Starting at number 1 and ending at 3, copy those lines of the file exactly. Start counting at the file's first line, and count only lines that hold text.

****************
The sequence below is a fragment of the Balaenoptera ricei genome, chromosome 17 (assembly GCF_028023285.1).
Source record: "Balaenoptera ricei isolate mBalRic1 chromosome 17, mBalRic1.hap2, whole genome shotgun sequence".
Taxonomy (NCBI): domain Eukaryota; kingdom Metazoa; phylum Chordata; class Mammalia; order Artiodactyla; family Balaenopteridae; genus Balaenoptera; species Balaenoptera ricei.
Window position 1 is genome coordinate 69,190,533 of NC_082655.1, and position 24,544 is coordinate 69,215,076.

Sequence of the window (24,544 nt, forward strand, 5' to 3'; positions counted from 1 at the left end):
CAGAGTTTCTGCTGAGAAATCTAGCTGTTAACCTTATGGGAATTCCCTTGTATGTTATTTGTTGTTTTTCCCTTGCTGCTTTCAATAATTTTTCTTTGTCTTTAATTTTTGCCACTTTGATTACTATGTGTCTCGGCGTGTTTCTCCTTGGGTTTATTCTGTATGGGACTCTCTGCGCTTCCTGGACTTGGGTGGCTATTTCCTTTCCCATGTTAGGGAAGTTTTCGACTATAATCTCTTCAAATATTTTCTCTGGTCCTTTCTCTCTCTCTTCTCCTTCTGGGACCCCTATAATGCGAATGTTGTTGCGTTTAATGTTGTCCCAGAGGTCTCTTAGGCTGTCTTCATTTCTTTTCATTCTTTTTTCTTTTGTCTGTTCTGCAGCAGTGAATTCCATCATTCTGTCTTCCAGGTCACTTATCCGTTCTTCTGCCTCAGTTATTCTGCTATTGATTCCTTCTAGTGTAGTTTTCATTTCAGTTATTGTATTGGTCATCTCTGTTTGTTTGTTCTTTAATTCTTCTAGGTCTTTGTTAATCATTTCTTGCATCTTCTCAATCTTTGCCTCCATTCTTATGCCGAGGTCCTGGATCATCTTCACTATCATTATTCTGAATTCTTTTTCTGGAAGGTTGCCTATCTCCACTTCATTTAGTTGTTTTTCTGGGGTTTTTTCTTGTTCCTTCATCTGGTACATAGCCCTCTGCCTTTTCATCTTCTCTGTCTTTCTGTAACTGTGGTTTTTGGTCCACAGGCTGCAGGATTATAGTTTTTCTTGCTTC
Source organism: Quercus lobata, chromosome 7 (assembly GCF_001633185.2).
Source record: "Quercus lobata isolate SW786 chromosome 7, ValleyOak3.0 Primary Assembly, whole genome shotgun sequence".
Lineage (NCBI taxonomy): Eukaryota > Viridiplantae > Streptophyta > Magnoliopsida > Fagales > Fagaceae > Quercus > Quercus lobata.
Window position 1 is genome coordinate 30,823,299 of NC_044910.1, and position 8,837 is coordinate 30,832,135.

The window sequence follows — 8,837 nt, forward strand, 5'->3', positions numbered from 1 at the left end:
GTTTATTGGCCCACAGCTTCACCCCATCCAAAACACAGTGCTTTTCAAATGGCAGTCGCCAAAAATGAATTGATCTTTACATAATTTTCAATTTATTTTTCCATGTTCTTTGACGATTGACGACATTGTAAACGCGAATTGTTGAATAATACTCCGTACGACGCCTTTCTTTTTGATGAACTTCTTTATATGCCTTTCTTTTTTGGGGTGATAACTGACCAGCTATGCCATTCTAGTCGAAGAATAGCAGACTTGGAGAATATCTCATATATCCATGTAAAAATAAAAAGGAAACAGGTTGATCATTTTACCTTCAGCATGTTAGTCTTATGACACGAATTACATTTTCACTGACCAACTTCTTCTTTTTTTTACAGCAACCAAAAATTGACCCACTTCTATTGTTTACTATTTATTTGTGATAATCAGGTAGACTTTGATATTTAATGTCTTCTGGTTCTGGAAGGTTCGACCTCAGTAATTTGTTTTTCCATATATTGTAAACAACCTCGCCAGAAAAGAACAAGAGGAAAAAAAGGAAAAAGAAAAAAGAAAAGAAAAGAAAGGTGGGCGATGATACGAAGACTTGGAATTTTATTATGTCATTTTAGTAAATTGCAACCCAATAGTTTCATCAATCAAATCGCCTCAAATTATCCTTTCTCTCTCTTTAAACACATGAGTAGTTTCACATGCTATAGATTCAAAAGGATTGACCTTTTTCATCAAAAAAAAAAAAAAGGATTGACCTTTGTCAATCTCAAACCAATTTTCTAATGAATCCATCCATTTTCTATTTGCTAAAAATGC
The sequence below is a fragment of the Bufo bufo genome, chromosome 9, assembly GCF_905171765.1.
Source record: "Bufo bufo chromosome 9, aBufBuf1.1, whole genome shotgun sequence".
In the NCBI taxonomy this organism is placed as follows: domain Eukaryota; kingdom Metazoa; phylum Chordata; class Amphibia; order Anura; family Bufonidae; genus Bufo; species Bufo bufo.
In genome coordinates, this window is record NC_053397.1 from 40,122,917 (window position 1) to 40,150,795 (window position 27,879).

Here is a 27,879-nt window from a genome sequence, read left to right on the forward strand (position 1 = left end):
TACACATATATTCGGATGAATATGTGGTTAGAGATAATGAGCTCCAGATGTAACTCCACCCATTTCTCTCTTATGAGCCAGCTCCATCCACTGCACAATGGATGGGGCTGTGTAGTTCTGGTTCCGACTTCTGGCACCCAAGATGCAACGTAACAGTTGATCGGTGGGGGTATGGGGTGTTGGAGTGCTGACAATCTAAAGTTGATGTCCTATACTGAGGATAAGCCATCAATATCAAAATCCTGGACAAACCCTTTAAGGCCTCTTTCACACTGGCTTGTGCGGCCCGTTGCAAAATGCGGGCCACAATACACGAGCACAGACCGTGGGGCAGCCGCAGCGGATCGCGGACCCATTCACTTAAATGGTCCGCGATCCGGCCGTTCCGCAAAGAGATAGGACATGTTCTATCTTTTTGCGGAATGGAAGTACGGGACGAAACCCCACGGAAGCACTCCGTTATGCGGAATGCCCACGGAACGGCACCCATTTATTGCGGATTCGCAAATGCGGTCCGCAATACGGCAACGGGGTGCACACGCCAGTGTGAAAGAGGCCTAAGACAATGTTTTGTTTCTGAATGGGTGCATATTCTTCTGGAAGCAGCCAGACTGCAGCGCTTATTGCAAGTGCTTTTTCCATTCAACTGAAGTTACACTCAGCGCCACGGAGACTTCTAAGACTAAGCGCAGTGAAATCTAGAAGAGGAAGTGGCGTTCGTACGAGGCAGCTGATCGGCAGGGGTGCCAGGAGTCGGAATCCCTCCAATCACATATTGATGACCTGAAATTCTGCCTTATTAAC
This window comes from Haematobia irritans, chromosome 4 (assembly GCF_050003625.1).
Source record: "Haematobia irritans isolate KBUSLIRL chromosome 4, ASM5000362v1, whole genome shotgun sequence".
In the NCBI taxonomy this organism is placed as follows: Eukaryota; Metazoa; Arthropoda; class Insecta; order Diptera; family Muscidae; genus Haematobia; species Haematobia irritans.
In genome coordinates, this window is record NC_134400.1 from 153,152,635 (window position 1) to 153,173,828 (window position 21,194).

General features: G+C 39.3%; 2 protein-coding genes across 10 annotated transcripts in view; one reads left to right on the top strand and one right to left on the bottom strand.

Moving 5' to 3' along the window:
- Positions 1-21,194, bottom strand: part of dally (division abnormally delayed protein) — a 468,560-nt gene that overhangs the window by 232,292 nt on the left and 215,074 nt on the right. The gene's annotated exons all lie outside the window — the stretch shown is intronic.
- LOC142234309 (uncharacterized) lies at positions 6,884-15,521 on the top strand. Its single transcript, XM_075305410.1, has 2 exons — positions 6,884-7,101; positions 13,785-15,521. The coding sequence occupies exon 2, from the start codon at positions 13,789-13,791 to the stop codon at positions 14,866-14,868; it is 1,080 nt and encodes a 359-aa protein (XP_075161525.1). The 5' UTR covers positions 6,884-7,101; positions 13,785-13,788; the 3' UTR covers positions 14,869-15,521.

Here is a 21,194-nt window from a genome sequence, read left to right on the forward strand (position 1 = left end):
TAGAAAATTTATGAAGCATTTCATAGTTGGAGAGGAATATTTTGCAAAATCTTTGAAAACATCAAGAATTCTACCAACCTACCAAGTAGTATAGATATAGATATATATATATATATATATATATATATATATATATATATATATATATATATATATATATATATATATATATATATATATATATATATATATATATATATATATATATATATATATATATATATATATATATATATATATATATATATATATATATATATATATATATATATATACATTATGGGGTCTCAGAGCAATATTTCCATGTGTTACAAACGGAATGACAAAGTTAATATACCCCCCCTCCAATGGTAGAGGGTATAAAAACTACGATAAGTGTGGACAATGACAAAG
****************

The sequence below is a fragment of the Balaenoptera ricei genome, chromosome 17 (assembly GCF_028023285.1).
Source record: "Balaenoptera ricei isolate mBalRic1 chromosome 17, mBalRic1.hap2, whole genome shotgun sequence".
Taxonomy (NCBI): domain Eukaryota; kingdom Metazoa; phylum Chordata; class Mammalia; order Artiodactyla; family Balaenopteridae; genus Balaenoptera; species Balaenoptera ricei.